This ‘squidbot’ jets around and takes pics of coral and fish — ScienceDaily

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Engineers at the University of California San Diego have built a squid-like robot that can swim untethered, propelling itself by generating jets of water. The robot carries its own power source inside its body. It can also carry a sensor, such as a camera, for underwater exploration.

The researchers detail their work in a recent issue of Bioinspiration and Biomimetics.

“Essentially, we recreated all the key features that squids use for high-speed swimming,” said Michael T. Tolley, one of the paper’s senior authors and a professor in the Department of Mechanical and Aerospace Engineering at UC San Diego. “This is the first untethered robot that can generate jet pulses for rapid locomotion like the squid and can achieve these jet pulses by changing its body shape, which improves swimming efficiency.”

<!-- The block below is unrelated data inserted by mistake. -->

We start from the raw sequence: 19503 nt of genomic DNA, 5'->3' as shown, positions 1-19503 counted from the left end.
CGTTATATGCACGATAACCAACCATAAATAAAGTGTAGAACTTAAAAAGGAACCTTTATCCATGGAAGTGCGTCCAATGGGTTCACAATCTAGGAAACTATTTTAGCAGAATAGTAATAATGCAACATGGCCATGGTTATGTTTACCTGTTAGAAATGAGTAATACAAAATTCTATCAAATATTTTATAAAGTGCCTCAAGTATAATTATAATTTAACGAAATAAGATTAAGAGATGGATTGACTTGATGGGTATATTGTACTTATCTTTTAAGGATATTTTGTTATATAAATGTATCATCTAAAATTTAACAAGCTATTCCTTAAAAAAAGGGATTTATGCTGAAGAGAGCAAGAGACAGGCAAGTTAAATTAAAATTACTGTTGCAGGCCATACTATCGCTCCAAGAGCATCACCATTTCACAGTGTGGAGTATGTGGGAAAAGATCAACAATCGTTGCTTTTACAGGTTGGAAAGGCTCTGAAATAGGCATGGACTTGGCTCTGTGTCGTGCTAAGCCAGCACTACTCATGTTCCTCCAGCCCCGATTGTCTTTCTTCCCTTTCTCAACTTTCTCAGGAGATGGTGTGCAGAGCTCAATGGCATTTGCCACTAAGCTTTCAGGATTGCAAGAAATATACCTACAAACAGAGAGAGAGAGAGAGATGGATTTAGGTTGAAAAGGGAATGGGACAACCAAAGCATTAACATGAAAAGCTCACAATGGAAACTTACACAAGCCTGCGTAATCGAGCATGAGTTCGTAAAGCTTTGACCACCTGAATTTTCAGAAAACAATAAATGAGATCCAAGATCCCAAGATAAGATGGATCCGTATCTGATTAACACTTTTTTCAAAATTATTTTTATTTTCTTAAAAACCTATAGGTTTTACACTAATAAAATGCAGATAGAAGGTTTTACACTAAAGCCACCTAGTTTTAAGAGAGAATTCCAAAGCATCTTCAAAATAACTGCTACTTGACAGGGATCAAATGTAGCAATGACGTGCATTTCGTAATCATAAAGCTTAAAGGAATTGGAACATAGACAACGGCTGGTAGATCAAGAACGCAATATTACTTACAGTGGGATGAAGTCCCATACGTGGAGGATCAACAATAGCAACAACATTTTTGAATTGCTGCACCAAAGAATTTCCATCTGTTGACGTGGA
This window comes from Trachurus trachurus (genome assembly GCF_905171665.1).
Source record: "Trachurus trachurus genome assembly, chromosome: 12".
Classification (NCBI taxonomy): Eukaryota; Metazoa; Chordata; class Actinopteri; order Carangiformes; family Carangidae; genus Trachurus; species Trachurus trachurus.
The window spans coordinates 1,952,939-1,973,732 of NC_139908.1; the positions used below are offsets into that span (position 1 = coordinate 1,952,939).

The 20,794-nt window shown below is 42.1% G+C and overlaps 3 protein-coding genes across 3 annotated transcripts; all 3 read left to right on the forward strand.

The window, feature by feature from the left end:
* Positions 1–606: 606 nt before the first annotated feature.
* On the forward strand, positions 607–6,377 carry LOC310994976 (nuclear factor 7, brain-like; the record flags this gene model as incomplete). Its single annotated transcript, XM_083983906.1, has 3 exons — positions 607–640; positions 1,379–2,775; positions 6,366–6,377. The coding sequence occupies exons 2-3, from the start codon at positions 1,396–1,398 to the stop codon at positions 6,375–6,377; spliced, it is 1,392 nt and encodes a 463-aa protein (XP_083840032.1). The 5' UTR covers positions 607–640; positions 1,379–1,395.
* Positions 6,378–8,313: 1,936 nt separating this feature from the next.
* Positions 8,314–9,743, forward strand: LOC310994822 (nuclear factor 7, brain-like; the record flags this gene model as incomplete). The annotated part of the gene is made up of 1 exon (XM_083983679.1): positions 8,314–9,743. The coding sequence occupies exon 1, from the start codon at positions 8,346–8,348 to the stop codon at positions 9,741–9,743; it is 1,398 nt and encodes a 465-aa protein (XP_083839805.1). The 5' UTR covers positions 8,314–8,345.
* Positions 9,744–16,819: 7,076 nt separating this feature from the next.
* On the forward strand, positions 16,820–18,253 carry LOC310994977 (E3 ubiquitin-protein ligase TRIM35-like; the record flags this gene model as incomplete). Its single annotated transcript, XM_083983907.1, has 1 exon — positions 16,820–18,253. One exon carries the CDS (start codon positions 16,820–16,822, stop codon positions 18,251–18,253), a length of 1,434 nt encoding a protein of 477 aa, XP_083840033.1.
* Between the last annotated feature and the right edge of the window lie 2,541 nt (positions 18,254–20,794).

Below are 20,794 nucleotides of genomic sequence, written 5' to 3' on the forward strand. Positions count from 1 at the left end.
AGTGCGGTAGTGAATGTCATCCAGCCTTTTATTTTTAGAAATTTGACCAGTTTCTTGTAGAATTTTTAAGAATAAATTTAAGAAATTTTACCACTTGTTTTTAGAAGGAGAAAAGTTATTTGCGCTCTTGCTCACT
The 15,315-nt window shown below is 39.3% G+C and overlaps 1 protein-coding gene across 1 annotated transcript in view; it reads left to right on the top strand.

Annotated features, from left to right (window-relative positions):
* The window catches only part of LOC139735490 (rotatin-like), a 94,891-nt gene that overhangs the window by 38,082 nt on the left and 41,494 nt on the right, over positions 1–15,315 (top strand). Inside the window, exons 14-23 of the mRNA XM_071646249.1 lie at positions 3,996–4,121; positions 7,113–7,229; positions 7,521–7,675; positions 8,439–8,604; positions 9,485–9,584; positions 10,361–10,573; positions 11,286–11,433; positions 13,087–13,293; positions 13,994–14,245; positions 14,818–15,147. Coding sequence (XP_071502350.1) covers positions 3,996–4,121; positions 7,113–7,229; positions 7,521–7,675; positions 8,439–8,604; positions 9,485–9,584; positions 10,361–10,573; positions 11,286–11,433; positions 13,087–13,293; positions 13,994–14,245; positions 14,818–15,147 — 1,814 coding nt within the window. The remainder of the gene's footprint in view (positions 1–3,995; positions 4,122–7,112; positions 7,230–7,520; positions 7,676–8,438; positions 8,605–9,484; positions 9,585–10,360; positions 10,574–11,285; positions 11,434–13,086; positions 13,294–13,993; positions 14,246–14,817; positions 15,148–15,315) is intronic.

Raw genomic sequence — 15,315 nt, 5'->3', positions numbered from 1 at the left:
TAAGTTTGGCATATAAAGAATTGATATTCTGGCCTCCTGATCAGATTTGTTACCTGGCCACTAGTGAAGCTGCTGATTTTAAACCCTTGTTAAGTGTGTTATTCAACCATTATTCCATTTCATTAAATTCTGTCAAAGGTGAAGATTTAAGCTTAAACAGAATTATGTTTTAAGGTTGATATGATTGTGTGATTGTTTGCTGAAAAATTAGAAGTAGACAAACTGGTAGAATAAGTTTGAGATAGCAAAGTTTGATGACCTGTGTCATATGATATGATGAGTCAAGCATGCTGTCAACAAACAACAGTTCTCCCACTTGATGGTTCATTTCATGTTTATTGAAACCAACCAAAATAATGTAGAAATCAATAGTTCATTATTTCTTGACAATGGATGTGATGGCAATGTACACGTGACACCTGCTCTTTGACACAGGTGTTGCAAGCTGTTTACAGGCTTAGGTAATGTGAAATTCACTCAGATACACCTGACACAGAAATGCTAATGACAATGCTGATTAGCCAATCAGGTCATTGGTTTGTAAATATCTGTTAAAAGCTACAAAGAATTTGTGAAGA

This squid robot is made mostly from soft materials such as acrylic polymer, with a few rigid, 3D printed and laser cut parts. Using soft robots in underwater exploration is important to protect fish and coral, which could be damaged by rigid robots. But soft robots tend to move slowly and have difficulty maneuvering.

The research team, which includes roboticists and experts in computer simulations as well as experimental fluid dynamics, turned to cephalopods as a good model to solve some of these issues. Squid, for example, can reach the fastest speeds of any aquatic invertebrates thanks to a jet propulsion mechanism.

Their robot takes a volume of water into its body while storing elastic energy in its skin and flexible ribs. It then releases this energy by compressing its body and generates a jet of water to propel itself.

At rest, the squid robot is shaped roughly like a paper lantern, and has flexible ribs, which act like springs, along its sides. The ribs are connected to two